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I need to joint this drywall with another. My experience in the past was bad when applying joint compound to this type of joint, paper on drywall edge was too hard to bury in the mud. When I spread mud with knife, it sticks out.

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    The photo leads to a lot of questions. Until it is clear what your trying to do, it isn't easy to respond. Why isn't there backing behind the end of the drywall sheet? Are you wrapping drywall around a framed corner? Questions aside, taping drywall involves techniques better learned by watching than reading written responses. Youtube has a gazillion videos on the topic. Why not use that resource? – Charles Dec 20 '19 at 23:59
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    I would like to see a photo from several feet back. If this a sheet and more is needed to the left there are ways to fix this but if it is a door or window other methods could be used but it looks like a total DIY that is not quite right. – Ed Beal Dec 21 '19 at 2:29
  • Posted another pic. I am planning to use furring strip to joint new dry wall piece with existing drywall on right. If there is not enough space to screw through new drywall piece and furring strip, I will have to cut drywall more like an inch. – user2716454 Dec 21 '19 at 12:13
  • How to do butt seems? With a 12" trowel that's slightly bent so that it leaves a swath of mud in the middle about 8" wide, after you've applied the tape with a 6" taping knife, and then have gone over it once with a regular 12" above and below the seem to build-up up to 24" of fill. – Mazura Dec 21 '19 at 22:45
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When doing a straight butt joint with two cut edges, I'd always go over the seam with a four sided sanding sponge to smooth and chamfer the edges a bit, then apply mud and then tape over the seam .... and more mud with 6" knife and finish with 12" knife. Definitely watch Youtube as @Charles suggested.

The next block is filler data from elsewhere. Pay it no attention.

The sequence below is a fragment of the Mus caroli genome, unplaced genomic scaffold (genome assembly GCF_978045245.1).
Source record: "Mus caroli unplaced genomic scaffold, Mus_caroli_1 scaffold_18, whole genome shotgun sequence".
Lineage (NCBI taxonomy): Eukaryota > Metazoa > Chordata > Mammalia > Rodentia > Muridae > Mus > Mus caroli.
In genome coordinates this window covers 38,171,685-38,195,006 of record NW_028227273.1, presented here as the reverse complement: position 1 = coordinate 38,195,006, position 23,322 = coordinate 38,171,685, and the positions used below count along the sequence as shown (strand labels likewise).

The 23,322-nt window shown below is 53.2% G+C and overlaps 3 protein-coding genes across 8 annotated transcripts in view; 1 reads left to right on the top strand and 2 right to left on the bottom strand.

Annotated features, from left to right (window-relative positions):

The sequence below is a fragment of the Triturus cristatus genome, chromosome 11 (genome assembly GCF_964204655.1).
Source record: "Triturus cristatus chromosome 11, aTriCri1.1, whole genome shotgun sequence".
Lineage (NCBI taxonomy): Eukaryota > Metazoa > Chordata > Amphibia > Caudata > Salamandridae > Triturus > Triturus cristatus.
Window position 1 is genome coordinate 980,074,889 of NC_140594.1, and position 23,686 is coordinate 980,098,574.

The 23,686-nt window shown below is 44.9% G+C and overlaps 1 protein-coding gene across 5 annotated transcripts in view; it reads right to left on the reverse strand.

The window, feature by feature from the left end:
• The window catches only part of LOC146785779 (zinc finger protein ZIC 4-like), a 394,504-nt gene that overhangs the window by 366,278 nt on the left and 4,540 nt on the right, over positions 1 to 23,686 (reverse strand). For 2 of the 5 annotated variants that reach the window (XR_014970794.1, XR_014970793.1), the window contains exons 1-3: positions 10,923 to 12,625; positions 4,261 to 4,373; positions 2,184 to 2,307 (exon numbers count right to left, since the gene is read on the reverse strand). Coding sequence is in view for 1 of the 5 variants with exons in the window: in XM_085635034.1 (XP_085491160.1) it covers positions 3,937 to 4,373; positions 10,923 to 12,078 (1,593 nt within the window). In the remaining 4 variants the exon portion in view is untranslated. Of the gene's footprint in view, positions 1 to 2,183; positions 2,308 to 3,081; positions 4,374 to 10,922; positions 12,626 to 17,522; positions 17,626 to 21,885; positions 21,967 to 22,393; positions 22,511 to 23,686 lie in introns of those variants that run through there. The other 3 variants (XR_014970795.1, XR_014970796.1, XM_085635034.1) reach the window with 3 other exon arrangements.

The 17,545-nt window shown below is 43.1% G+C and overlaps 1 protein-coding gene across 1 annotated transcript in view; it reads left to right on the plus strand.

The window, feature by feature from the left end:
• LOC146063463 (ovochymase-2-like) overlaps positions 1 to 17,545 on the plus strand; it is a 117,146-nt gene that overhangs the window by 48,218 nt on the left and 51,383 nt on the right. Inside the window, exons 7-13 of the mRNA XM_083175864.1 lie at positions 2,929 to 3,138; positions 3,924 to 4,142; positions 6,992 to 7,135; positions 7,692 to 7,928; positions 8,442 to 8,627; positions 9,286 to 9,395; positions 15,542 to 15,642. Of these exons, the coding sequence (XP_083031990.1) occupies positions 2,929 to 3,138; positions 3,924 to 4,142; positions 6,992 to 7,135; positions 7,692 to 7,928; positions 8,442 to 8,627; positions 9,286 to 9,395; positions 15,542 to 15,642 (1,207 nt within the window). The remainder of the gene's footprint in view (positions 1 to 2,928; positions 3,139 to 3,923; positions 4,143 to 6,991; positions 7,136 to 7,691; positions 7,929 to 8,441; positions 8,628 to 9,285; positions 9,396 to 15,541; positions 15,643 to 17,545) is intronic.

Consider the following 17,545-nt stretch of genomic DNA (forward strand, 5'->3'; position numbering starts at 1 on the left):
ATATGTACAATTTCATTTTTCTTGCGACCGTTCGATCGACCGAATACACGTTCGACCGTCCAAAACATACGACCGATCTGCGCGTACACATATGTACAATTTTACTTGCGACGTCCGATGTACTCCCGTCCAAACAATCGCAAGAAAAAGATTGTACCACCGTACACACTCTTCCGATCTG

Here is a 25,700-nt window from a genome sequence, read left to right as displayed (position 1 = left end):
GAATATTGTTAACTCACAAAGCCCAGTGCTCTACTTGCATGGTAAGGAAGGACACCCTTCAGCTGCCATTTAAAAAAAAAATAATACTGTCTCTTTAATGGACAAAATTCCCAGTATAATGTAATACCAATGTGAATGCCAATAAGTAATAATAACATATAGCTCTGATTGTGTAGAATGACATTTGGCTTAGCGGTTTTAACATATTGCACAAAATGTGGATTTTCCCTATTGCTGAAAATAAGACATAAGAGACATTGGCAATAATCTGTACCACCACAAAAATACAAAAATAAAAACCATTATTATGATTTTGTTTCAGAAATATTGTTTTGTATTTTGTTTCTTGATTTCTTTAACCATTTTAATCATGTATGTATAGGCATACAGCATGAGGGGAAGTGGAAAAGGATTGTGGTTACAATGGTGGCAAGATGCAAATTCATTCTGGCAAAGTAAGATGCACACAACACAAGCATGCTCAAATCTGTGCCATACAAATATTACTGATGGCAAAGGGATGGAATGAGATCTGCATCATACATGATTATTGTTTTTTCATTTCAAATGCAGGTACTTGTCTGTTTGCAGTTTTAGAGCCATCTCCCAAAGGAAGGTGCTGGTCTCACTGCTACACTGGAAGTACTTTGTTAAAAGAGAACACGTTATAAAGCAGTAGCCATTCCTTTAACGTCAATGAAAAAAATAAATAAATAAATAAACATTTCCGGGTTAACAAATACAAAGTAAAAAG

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    I agree with a wide knife but a sanding sponge, I don’t have that much time, even on my own home , razor knife to bevel, tApe and a big wide mud knife to feather it in. – Ed Beal Dec 21 '19 at 2:25
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    @EdBeal The sanding sponges are pretty stiff. The corner in the seam and a few swipes and both sides of the seam are done.. In my next life I'll try the razor knife on your recommendation. – JACK Dec 21 '19 at 3:28
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    I did up vote but the sanding sponge ? I thought we were talking about butt joints not corners , sanding corners with a sponge is quick. – Ed Beal Dec 21 '19 at 3:38
  • @EdBeal I was unclear. The corner of the sanding sponge in the seam of the butt joint. – JACK Dec 21 '19 at 3:44
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you need a rasp. Expect to create some dust, but you can make the "trough" if you're careful; take your time. The "trough" should be about 1/16 to 1/8" deep by about 2" on the end.

The new piece you put on - select a factory beveled edge. They should mate up perfectly! Then you can put paper on (you need it based on this picture) and feather it out, it should be at least 8" on both sides.

Drywall is more of an art than a science, patience and visualization will get you there - and good pressure, which pushes the water and gypsum into the surfaces.

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    The Sheetrock is in place , a rasp can help to make a bevel to hide a but joint but a razor knife is faster. I would just use wide trim. – Ed Beal Dec 21 '19 at 2:23

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